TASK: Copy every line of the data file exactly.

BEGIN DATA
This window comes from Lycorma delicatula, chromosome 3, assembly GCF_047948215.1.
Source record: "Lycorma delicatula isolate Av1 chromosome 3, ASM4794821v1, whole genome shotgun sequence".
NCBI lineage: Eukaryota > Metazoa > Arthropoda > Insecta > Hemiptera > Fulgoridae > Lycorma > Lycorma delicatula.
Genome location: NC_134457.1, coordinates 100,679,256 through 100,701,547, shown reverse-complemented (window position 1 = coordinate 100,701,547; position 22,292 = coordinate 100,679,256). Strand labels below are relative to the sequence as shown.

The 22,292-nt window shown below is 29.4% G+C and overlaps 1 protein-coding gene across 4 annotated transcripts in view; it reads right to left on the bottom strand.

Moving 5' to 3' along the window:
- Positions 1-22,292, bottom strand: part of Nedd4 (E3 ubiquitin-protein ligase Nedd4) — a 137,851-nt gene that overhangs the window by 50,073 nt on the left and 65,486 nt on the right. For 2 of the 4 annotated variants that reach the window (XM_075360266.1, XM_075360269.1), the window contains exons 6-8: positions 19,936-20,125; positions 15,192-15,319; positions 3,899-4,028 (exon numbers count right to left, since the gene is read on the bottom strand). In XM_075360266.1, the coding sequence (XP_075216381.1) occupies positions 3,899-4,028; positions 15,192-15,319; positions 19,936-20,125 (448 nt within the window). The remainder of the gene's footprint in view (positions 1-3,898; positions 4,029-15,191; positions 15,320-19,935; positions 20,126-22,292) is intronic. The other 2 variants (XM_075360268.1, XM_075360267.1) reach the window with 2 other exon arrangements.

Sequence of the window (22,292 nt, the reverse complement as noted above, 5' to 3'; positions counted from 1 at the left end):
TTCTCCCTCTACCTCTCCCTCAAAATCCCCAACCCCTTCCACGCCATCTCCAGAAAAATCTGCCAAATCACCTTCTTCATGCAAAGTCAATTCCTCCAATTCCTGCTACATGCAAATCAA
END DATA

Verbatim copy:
This window comes from Lycorma delicatula, chromosome 3, assembly GCF_047948215.1.
Source record: "Lycorma delicatula isolate Av1 chromosome 3, ASM4794821v1, whole genome shotgun sequence".
NCBI lineage: Eukaryota > Metazoa > Arthropoda > Insecta > Hemiptera > Fulgoridae > Lycorma > Lycorma delicatula.
Genome location: NC_134457.1, coordinates 100,679,256 through 100,701,547, shown reverse-complemented (window position 1 = coordinate 100,701,547; position 22,292 = coordinate 100,679,256). Strand labels below are relative to the sequence as shown.

The 22,292-nt window shown below is 29.4% G+C and overlaps 1 protein-coding gene across 4 annotated transcripts in view; it reads right to left on the bottom strand.

Moving 5' to 3' along the window:
- Positions 1-22,292, bottom strand: part of Nedd4 (E3 ubiquitin-protein ligase Nedd4) — a 137,851-nt gene that overhangs the window by 50,073 nt on the left and 65,486 nt on the right. For 2 of the 4 annotated variants that reach the window (XM_075360266.1, XM_075360269.1), the window contains exons 6-8: positions 19,936-20,125; positions 15,192-15,319; positions 3,899-4,028 (exon numbers count right to left, since the gene is read on the bottom strand). In XM_075360266.1, the coding sequence (XP_075216381.1) occupies positions 3,899-4,028; positions 15,192-15,319; positions 19,936-20,125 (448 nt within the window). The remainder of the gene's footprint in view (positions 1-3,898; positions 4,029-15,191; positions 15,320-19,935; positions 20,126-22,292) is intronic. The other 2 variants (XM_075360268.1, XM_075360267.1) reach the window with 2 other exon arrangements.

Sequence of the window (22,292 nt, the reverse complement as noted above, 5' to 3'; positions counted from 1 at the left end):
TTCTCCCTCTACCTCTCCCTCAAAATCCCCAACCCCTTCCACGCCATCTCCAGAAAAATCTGCCAAATCACCTTCTTCATGCAAAGTCAATTCCTCCAATTCCTGCTACATGCAAATCAA